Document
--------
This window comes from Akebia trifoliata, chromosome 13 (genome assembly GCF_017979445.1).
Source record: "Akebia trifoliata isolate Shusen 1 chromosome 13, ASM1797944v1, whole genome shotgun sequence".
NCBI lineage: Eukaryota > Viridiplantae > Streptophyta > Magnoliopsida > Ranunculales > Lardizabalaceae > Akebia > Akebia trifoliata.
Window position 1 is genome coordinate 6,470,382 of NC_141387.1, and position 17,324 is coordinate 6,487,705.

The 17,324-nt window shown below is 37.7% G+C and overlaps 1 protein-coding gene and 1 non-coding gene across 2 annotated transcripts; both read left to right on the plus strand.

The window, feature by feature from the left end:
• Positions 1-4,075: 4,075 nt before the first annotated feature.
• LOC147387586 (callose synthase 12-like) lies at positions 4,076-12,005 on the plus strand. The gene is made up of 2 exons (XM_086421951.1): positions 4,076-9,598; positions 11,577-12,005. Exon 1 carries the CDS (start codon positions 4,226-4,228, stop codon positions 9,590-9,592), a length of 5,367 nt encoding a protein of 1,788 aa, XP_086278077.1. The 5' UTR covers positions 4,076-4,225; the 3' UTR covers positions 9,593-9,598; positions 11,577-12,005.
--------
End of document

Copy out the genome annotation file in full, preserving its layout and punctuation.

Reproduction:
This window comes from Akebia trifoliata, chromosome 13 (genome assembly GCF_017979445.1).
Source record: "Akebia trifoliata isolate Shusen 1 chromosome 13, ASM1797944v1, whole genome shotgun sequence".
NCBI lineage: Eukaryota > Viridiplantae > Streptophyta > Magnoliopsida > Ranunculales > Lardizabalaceae > Akebia > Akebia trifoliata.
Window position 1 is genome coordinate 6,470,382 of NC_141387.1, and position 17,324 is coordinate 6,487,705.

The 17,324-nt window shown below is 37.7% G+C and overlaps 1 protein-coding gene and 1 non-coding gene across 2 annotated transcripts; both read left to right on the plus strand.

The window, feature by feature from the left end:
• Positions 1-4,075: 4,075 nt before the first annotated feature.
• LOC147387586 (callose synthase 12-like) lies at positions 4,076-12,005 on the plus strand. The gene is made up of 2 exons (XM_086421951.1): positions 4,076-9,598; positions 11,577-12,005. Exon 1 carries the CDS (start codon positions 4,226-4,228, stop codon positions 9,590-9,592), a length of 5,367 nt encoding a protein of 1,788 aa, XP_086278077.1. The 5' UTR covers positions 4,076-4,225; the 3' UTR covers positions 9,593-9,598; positions 11,577-12,005.